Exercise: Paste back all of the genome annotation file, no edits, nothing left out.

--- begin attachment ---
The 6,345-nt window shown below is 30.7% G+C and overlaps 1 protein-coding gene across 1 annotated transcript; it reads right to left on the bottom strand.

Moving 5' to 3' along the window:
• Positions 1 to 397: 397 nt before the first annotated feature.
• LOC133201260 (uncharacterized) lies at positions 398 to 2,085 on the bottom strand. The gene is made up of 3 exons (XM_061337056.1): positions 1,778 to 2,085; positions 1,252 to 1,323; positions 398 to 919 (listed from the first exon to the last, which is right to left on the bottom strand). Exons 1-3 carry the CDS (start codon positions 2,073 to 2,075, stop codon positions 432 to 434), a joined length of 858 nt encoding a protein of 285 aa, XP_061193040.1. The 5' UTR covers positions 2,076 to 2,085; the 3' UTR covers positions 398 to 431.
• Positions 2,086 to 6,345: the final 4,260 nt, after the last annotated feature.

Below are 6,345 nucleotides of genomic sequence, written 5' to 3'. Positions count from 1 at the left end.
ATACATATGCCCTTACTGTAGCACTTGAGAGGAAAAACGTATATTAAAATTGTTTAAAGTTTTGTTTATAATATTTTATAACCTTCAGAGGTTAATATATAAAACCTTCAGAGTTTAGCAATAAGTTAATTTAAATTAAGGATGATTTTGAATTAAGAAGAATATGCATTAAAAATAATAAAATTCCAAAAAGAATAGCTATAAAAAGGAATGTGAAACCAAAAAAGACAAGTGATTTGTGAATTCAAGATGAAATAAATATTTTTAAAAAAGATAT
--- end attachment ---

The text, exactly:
The 6,345-nt window shown below is 30.7% G+C and overlaps 1 protein-coding gene across 1 annotated transcript; it reads right to left on the bottom strand.

Moving 5' to 3' along the window:
• Positions 1 to 397: 397 nt before the first annotated feature.
• LOC133201260 (uncharacterized) lies at positions 398 to 2,085 on the bottom strand. The gene is made up of 3 exons (XM_061337056.1): positions 1,778 to 2,085; positions 1,252 to 1,323; positions 398 to 919 (listed from the first exon to the last, which is right to left on the bottom strand). Exons 1-3 carry the CDS (start codon positions 2,073 to 2,075, stop codon positions 432 to 434), a joined length of 858 nt encoding a protein of 285 aa, XP_061193040.1. The 5' UTR covers positions 2,076 to 2,085; the 3' UTR covers positions 398 to 431.
• Positions 2,086 to 6,345: the final 4,260 nt, after the last annotated feature.

Below are 6,345 nucleotides of genomic sequence, written 5' to 3'. Positions count from 1 at the left end.
ATACATATGCCCTTACTGTAGCACTTGAGAGGAAAAACGTATATTAAAATTGTTTAAAGTTTTGTTTATAATATTTTATAACCTTCAGAGGTTAATATATAAAACCTTCAGAGTTTAGCAATAAGTTAATTTAAATTAAGGATGATTTTGAATTAAGAAGAATATGCATTAAAAATAATAAAATTCCAAAAAGAATAGCTATAAAAAGGAATGTGAAACCAAAAAAGACAAGTGATTTGTGAATTCAAGATGAAATAAATATTTTTAAAAAAGATAT